Founded by pilot, scuba diver, and race-car driver Abingdon Mullin in 2006, Abingdon Co. is in the business of creating aviation, dive, motoring, and other tool watches for women. In short, she wanted watches to keep up with her adventurous lifestyle — as did her aviation colleagues — so she set out to have them made. Seventeen years later, Abingdon watch wearers are referred to as The Crew, a community that includes, among others, accomplished women professionals in aviation, military, sports, and other  fields often dominated by men. One of the brand’s current hero products is the Marina 2.0 watch, a revamped version of its popular dive watch built using feedback provided by Crew members. I went hands-on with the Abingdon Co. Marina 2.0 watch, a diving watch with a world timer, to discover what this women’s tool watch has to offer.

While Abingdon Co. offers the Marina watch in various colors (Belize Black, Yacht White, Bahama Blue, Reef Red, Yellow Snapper, and Pacific Purple), I opted to review the Caribbean Green model, a luscious minty shade that reminds me of tropical-themed decor. Both the aluminum bezel insert and the mother-of-pearl dial are rendered in that vibrant green tone, which complements the matte dark gray shade of the case metal well. The metal used to construct the Marina 2.0 watch is sandblasted titanium, which according to Abingdon Co., was selected as a result of customer feedback asking for a less reflective material than the original stainless steel version.

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The case measures 40mm in diameter, 12.5mm thick, and 49mm lug-to-lug, and despite those beefy dimensions, the watch is not heavy on the wrist thanks to the lightness of titanium. It doesn’t feel flimsy, either; it’s solid quality and comfortable. The same goes for the full titanium v-link-shaped bracelet, which includes 16 removable links and a diver wetsuit expander clasp to accommodate up to a 10-inch wrist circumference. Using the EZ-Release spring bar system to detach the bracelet from the case is a breeze and the thoughtful addition of 12 and 6 on the undersides of the bracelet came in handy when I assembled the components back together. The notched bezel offers a good gripping surface, and of course, this being a diver watch, it turns in one direction only.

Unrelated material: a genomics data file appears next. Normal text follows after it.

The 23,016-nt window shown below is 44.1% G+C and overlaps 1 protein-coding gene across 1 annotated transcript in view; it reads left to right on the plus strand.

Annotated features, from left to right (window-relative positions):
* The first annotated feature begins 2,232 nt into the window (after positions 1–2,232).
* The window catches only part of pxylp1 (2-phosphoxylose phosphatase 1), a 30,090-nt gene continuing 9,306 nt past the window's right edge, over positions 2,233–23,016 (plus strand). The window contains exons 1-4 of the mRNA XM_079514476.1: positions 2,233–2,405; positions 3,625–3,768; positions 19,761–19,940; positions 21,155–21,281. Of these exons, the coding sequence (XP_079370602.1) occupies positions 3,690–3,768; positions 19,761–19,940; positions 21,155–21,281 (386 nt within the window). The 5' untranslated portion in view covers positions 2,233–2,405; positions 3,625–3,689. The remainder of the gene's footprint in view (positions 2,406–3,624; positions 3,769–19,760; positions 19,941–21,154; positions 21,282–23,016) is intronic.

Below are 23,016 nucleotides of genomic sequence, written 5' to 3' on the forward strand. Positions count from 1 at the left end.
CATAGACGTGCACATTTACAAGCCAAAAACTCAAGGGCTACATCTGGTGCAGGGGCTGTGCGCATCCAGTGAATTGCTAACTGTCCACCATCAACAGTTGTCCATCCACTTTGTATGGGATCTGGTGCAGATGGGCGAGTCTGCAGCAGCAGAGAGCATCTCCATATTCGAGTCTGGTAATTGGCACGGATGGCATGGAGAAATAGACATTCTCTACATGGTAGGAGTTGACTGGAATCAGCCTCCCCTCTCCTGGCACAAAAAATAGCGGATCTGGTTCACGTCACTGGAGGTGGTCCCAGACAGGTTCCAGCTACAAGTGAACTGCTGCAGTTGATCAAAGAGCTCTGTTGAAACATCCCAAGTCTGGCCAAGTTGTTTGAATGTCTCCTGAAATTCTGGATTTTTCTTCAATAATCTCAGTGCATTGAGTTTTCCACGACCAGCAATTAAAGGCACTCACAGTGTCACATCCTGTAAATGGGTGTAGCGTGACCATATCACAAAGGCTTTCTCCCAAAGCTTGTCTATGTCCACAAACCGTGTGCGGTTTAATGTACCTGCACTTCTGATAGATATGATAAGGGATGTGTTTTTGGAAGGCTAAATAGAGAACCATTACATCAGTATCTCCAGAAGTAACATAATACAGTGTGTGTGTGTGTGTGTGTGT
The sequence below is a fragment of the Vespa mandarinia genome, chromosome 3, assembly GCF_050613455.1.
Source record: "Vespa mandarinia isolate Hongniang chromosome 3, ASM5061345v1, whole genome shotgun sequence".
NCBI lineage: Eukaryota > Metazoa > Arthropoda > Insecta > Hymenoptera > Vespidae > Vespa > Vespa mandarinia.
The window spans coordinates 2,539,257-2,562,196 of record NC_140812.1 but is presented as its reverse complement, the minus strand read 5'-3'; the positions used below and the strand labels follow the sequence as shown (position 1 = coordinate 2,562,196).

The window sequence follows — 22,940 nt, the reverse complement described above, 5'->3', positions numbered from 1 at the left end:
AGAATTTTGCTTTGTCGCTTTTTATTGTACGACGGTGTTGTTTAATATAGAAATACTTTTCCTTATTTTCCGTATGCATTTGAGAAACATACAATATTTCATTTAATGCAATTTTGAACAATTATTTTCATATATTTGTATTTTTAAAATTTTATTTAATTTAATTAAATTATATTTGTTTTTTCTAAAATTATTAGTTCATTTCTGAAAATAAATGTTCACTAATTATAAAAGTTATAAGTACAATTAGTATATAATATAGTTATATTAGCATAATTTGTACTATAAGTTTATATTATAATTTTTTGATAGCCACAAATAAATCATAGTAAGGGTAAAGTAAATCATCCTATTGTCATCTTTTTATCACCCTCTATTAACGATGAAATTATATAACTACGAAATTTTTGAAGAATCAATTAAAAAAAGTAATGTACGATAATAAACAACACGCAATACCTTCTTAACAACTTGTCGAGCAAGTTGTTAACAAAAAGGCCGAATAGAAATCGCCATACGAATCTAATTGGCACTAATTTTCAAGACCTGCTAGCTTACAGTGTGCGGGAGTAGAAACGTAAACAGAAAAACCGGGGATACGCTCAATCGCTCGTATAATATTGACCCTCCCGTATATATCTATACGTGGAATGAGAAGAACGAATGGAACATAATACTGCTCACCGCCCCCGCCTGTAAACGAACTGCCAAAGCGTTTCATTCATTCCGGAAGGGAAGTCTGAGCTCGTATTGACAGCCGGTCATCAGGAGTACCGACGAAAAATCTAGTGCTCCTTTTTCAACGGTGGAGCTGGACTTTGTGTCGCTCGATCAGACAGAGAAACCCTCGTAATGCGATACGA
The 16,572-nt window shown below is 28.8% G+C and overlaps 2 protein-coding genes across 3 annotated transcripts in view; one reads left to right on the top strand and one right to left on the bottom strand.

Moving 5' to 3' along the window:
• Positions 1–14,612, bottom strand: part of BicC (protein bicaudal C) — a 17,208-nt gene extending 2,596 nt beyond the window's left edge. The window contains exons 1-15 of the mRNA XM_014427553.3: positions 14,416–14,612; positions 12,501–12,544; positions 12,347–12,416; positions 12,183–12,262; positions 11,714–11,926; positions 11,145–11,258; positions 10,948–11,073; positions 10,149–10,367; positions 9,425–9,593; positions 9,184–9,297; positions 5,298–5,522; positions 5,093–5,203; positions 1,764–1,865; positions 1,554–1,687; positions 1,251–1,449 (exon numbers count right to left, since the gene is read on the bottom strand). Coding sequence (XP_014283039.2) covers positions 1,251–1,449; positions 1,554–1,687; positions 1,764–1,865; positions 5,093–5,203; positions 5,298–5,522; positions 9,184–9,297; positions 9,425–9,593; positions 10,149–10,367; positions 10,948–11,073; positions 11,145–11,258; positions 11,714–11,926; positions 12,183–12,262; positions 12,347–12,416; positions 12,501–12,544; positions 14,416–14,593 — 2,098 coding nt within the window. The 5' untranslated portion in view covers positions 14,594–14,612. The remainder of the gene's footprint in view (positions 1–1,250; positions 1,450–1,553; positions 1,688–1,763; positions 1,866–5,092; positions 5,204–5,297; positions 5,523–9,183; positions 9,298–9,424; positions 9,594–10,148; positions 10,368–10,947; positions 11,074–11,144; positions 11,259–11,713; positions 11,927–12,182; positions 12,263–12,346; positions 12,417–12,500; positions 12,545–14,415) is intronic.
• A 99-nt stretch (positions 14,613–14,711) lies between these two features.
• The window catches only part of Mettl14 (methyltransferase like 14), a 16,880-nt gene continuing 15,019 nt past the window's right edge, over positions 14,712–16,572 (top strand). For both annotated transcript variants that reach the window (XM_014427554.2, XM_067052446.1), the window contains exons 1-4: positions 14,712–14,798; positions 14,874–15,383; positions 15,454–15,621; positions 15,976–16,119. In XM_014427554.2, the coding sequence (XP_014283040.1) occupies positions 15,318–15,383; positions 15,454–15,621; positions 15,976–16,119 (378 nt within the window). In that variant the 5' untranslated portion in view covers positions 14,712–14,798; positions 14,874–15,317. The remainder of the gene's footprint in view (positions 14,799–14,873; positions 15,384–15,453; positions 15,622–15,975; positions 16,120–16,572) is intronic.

In addition to the external dive time bezel, the Marina 2.0 watch also includes a world time rotating internal bezel, which is where the crown at 2 o’clock comes into play. Simply turn the pulled-out 2 o’clock crown to align your current city with the appropriate hour on the adjacent 24-hour ring and you’ll get an overview of all the time zones represented by the two dozen printed cities — a practical feature if you’re always traveling or keeping up with friends and family in far-flung places. I may not be a pilot, traveling scuba diver, or globetrotting adventurer, but I do have people in Manila, Geneva, London, Dubai, and Toronto that I chat with regularly, so a world timer function is even helpful for someone like me whose work “commute” only requires walking a few steps to the next room.

I am fortunate to live close to some of California’s nicest beaches, and the Abingdon Marina 2.0 is the watch I would bring to swim in the always-cold Pacific Ocean waters. The watch is water resistant to 200 meters, and the shape and spaces of the v-shaped links make it easy to rinse off any sand that will inevitably get everywhere. I typically opt for smaller and more muted designs for my day-to-day watch, but the beach is the perfect setting for a bigger, bolder, and brighter watch like the Marina 2.0. I often leave my watch and jewelry at home if I’m heading for a wet and sandy day on the coast, but if I owned this watch, it would definitely come with me. Towel? Check. Hat? Check. Watch? Check.

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The 10 shield-shaped hour markers and sword-shaped hands are coated with Super-LumiNova and there’s a date window at 4 o’clock and a non-lumed “12” at, well, you guessed it, 12 o’clock. The date is quickset, which I always appreciate, and while there’s quite a bit going on the dial, it’s still easy to read. Protecting the dial is sapphire crystal. The Abingdon Co. Marina 2.0 watch is automatic, powered by a Miyota 8215 Japanese movement with about 40 hours of power reserve, which is well protected under the screw-down caseback.

The Marina 2.0 watch combines diving watch specs with a world timer for a capable and appealing purpose-built land-to-sea watch. “Purpose-built” rings especially true here, whether it applies to the purpose of the specs of this particular timepiece, purposefully designing a diver to suit women’s wrists and tastes, or Abingdon Co.’s stated purpose to build tool watches for women in specific fields. It all boils down to serving an underserved market in the watch landscape — and that’s a purpose worth championing. Fun fact, the new Abingdon Co. logo (which replaces the older aviation-themed one) is inspired by the Valkyries, the powerful female mythical beings from Norse mythology. Pretty cool.

Even if, like me, you don’t have a job or pursuit that could benefit from a tough or technical timepiece, wearing a watch that could stand up to the task offers its own kind of fun. The boys like to play Bond with their Subs and Seamasters; we can channel Agent Bristow with an Abingdon Co. watch. The Abingdon Co. Marina 2.0 watch retails for $975 USD and is available to buy online or at select authorized retailers. For more information, please visit the brand’s website

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